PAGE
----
It’s often said that education is the great equalizer. But what happens when the education is subpar?

Suggestion #7: Empower parents to remove their children from failing schools.

If you’re the services you receive from a company are unacceptable, you are entitled to take your business elsewhere. However, this principle doesn’t apply to education, for some reason – despite it being such an important part of our lives, and those of our children.

American public schools aren’t held in high esteem; in an August 2010 study, Gallup found that 79% of Americans would give the nation’s public schools a grade of C or lower. Unfortunately, when children are in failing schools – of which there are many – parents have woefully few options. Students are assigned to public schools based on geography; live in the wrong school district, and your choices are limited. Parochial schools may or may not be a viable option depending on your religious views, and not everyone can afford private school tuition. Wealthier families are more likely to be able to afford private school – or moving to a better district, even – so the people who are most hurt by the lack of freedom ends up being average families, poor families, and often, minorities.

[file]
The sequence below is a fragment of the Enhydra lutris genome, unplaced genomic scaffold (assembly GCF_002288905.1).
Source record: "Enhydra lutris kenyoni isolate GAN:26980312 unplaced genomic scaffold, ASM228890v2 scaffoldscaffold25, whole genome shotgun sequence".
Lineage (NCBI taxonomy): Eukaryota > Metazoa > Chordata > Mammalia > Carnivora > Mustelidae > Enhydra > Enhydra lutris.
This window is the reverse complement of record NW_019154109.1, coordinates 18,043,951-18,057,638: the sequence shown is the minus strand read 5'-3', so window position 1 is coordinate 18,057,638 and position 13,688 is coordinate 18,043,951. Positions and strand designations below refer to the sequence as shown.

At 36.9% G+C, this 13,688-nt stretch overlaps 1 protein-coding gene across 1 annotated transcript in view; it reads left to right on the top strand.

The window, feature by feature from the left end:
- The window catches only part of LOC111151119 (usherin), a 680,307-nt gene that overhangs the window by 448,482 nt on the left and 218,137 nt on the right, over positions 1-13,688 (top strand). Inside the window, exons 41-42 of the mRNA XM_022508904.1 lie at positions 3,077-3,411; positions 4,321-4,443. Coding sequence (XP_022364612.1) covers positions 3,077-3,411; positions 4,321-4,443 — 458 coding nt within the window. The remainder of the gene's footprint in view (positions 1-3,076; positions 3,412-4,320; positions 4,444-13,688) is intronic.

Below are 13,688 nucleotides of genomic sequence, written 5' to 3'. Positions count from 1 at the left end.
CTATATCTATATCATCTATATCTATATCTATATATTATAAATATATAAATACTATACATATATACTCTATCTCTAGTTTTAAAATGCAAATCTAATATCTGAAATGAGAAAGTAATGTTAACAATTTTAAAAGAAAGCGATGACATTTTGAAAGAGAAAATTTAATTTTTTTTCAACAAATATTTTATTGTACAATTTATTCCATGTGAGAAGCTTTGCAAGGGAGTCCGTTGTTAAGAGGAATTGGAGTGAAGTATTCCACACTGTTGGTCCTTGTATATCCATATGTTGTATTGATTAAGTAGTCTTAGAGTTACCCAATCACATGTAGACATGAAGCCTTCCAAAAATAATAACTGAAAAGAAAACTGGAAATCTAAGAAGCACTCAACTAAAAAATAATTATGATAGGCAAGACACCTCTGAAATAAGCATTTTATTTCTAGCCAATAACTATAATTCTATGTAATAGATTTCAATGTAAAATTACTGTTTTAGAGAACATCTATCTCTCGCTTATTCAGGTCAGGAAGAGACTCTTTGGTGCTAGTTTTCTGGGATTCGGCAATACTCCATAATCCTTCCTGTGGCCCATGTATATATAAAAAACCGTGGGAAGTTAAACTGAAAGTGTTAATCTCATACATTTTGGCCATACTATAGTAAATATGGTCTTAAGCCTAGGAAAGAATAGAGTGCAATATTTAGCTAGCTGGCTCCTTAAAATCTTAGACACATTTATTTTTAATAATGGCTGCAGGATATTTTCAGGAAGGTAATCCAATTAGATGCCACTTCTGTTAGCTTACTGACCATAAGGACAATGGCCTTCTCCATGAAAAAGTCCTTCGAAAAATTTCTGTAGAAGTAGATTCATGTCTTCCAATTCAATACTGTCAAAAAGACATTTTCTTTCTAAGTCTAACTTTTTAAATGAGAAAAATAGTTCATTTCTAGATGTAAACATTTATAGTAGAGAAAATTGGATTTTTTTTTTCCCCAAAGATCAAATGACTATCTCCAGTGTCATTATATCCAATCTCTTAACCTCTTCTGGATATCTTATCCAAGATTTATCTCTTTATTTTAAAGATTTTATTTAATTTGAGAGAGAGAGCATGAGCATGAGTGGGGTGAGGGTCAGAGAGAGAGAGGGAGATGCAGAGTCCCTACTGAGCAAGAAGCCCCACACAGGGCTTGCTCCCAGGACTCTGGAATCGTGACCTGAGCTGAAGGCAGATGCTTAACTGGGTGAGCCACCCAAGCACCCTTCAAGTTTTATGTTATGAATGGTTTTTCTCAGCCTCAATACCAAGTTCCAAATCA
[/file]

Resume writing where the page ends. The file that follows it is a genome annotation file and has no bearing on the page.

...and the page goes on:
The Center for Education Reform succinctly makes the case for educational choice:

School choice means better educational opportunity, because it uses the dynamics of consumer opportunity and provider competition to drive service quality. This principle is found anywhere you look, from cars to colleges and universities, but it’s largely absent in our public school system and the poor results are evident, especially in the centers of American culture – our cities. School choice programs foster parental involvement and high expectations by giving parents the option to educate their children as they see fit. It re-asserts the rights of the parent and the best interests of child over the convenience of the system, infuses accountability and quality into the system, and provides educational opportunity where none existed before.

In 1852, politician Edward Everett once said “education is a better safeguard of liberty than a standing army.” I hope we can one day be that nation.